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Continuous magnetic reconnection at Earth's magnetopause


The most important process that allows solar-wind plasma to cross the magnetopause and enter Earth's magnetosphere is the merging between solar-wind and terrestrial magnetic fields of opposite sense—magnetic reconnection1. It is at present not known whether reconnection can happen in a continuous fashion or whether it is always intermittent. Solar flares2 and magnetospheric substorms3—two phenomena believed to be initiated by reconnection—are highly burst-like occurrences, raising the possibility that the reconnection process is intrinsically intermittent, storing and releasing magnetic energy in an explosive and uncontrolled manner. Here we show that reconnection at Earth's high-latitude magnetopause is driven directly by the solar wind, and can be continuous and even quasi-steady over an extended period of time. The dayside proton auroral spot in the ionosphere—the remote signature of high-latitude magnetopause reconnection4—is present continuously for many hours. We infer that reconnection is not intrinsically intermittent; its steadiness depends on the way that the process is driven.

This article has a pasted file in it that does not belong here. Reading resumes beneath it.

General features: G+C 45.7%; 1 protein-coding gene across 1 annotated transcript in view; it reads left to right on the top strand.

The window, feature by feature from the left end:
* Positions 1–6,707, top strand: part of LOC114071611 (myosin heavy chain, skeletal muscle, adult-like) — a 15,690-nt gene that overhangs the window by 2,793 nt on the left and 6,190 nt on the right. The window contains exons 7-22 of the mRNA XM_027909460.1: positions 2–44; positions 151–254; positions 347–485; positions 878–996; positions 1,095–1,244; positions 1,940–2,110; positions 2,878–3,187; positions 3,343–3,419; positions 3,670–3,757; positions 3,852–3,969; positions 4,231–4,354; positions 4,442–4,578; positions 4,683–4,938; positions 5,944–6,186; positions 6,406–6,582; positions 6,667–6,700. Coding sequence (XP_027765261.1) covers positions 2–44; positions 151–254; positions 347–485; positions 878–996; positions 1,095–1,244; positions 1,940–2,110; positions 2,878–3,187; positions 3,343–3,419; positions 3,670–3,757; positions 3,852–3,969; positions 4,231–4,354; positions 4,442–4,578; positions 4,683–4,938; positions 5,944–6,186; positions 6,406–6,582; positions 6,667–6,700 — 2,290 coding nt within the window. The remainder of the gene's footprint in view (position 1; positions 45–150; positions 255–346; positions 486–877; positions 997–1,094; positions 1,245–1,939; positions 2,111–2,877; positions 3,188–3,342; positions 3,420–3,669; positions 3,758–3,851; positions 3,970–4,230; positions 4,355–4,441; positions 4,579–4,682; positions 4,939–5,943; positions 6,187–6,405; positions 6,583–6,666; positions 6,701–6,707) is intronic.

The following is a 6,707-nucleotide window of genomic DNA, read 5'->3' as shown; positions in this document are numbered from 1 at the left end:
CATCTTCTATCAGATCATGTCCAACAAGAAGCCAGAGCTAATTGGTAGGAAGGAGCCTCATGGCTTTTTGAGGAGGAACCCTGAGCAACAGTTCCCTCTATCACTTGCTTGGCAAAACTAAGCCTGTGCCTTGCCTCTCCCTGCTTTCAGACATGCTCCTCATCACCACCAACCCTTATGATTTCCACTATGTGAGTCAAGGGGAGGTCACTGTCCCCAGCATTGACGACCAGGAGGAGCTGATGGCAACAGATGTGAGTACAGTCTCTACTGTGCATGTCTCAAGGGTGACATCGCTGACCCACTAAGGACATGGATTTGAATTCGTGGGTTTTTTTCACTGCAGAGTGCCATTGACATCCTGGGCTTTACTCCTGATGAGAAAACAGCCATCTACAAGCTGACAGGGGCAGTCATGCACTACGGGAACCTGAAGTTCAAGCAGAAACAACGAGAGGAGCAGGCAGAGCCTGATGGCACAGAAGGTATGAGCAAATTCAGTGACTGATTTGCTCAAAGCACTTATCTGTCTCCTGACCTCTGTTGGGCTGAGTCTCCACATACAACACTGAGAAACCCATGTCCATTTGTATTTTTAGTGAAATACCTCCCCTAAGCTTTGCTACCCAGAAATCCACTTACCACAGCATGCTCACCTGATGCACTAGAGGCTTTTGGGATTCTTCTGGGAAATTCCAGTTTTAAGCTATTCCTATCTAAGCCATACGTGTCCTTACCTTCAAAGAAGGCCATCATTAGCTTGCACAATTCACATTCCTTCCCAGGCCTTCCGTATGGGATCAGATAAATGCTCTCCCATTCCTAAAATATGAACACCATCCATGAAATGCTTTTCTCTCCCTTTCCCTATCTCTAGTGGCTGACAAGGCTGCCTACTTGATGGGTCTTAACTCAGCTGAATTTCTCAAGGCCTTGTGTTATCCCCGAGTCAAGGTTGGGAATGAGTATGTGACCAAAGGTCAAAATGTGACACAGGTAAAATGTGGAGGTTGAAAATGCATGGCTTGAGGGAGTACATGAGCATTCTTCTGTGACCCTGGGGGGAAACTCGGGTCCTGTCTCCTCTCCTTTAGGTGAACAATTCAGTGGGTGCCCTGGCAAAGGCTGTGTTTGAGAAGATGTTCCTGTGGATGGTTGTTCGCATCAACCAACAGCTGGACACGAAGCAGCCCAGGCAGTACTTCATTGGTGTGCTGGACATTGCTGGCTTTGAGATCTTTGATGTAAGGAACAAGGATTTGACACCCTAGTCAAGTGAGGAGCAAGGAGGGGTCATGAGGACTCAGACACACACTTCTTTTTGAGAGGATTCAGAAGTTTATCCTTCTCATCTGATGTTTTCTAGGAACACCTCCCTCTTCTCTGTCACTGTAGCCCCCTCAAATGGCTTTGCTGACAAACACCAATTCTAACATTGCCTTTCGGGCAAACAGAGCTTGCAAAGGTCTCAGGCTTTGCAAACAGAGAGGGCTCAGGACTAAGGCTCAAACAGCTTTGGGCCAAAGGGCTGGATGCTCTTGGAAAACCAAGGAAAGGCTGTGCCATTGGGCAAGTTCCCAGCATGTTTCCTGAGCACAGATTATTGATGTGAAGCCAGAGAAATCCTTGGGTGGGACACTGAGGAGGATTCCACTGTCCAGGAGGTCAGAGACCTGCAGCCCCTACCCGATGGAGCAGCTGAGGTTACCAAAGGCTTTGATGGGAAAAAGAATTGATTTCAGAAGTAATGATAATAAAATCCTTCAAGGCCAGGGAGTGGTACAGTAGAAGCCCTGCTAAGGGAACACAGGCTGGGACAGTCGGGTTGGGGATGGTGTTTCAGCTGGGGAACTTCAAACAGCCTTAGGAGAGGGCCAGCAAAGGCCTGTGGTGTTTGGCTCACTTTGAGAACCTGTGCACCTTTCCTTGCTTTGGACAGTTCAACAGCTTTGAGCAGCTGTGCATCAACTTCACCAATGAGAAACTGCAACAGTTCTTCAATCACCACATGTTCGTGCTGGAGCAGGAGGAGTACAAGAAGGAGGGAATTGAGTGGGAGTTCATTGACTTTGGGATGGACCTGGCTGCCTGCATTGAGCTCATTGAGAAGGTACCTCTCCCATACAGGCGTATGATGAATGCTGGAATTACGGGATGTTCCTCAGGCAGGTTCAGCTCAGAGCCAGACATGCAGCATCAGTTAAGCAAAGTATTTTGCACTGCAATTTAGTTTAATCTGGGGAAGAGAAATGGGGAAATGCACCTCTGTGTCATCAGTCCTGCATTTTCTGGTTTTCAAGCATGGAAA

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Figure 1: Diagram showing the link between reconnection at the magnetopause and its footprint in the ionosphere.
Figure 2: Snapshots of the proton aurora oval and spot on 18 March 2002 showing the continuous presence of the proton aurora spot.
Figure 3: Continuous presence of dayside proton aurora spot (and implied reconnection) for 4 h on 18 March 2002.
Figure 4: Continuous presence of dayside proton aurora spot (and implied reconnection) for 9 h on 17/18 September 2000.

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We are indebted to the IMAGE team and J. L. Burch for the design and successful operation of the IMAGE mission.

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Correspondence to H. U. Frey.

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Frey, H., Phan, T., Fuselier, S. et al. Continuous magnetic reconnection at Earth's magnetopause. Nature 426, 533–537 (2003).

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